It was a week before Rosh Hashana and preparations for the holidays were in full swing. Having almost come to the end of the month of Elul, I felt on top of the world. I just came back from a nourishing and restful two week trip from Israel just a couple weeks earlier that I had taken with a dear friend of mine. I had some serious "ema-away" time; my family even survived while I was away without a hitch. I felt that I was ready to go into the holidays fresh and ready — whatever the year had for me, I could handle it. When I look back, I do believe this is true that I was ready; however, sometimes when things happen, there is always that moment when the wind is knocked out with such force you wonder if indeed you can manage. And it wasn't even me who was on the immediate receiving end.
That Friday afternoon, exactly one week before Rosh Hashana, I received a phone call from my husband. He warned me at the beginning of the phone call that it wasn't going to be a good call. My first question to him was his safety...had he been in an accident, was he all right? At 3pm, my thoughts were only on preparations for Shabbat...challah, chicken, what side dish would I make. I wasn't ready to hear him tell me that he had just been laid off.
not alone, not forgotten
After absorbing the shock that we were in the same plight as countless others in the country who were jobless, I tried to turn my thoughts toward how we would weather things until he landed another job again. And at the same time, I was asking the Holy One, Blessed be He, what kind of New Year was this going to be....and what kind of boss would lay my husband off right before the New Year? L'shana tovah? Come on, really?
Sometimes when we encounter things unexpectedly, a wave of emotions pour over us: shock, numbness, anger and acceptance. We might go through those emotions in that order, or out of order - over and over. At the same time, we can inadvertently cause others to experience the emotional gyrations we are going through if we aren't sensitive to our outward behavior. I can remember our daughter walking in the kitchen after I received the phone call. I was standing by the counter and staring out the window in shock, trying to make sense out of it all; however, as she is keen to my usual demeanor, she realized it was no ordinary gazing that I was doing. She understood that something grave had happened and it didn't sit well with me. I was struggling with calmness as the gravity of the situation was becoming apparent. My husband's emotions, the financial ramifications, what would happen to us....all these things were swirling in my mind. We had a friend who had been out of work for over a year and he was extremely skilled. Could the same fate be ours?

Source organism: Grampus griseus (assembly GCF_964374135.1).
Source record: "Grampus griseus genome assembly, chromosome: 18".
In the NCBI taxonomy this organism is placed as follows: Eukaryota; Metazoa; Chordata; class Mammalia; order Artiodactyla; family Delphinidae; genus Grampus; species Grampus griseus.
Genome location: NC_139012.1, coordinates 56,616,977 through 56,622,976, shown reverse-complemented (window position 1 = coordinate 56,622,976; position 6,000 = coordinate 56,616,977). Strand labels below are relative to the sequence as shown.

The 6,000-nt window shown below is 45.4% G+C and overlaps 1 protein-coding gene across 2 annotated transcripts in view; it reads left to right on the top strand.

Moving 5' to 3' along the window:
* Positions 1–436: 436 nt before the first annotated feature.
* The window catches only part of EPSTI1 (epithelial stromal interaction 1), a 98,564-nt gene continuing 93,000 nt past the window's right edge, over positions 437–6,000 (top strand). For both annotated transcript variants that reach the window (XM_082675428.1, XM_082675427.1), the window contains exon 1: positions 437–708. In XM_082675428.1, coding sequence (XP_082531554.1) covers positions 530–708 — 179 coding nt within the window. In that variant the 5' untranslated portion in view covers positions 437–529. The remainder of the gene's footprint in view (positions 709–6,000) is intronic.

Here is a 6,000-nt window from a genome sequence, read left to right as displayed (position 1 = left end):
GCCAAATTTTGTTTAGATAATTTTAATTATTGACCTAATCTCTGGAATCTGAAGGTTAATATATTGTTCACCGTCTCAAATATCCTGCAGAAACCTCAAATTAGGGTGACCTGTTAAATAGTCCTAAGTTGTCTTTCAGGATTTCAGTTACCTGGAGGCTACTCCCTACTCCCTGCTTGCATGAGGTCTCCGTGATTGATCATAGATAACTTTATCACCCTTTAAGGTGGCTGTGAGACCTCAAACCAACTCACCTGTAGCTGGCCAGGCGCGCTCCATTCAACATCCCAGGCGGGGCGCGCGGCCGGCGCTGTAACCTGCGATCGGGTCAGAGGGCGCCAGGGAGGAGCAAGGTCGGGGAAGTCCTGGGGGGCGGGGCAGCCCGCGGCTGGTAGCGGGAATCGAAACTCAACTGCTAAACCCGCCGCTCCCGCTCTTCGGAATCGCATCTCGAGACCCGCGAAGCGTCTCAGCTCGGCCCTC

the sparrow hasn't a care
So how can we react to unpleasant situations without causing stress, despair, confusion or anxiety to ourselves and those around us? From where does our calmness come? As I wrestled with that question and rode the emotional roller coaster with my husband over the next couple weeks, I encountered a gift that was given to me by someone dear during the winter. The circumstances surrounding the gift require some detail.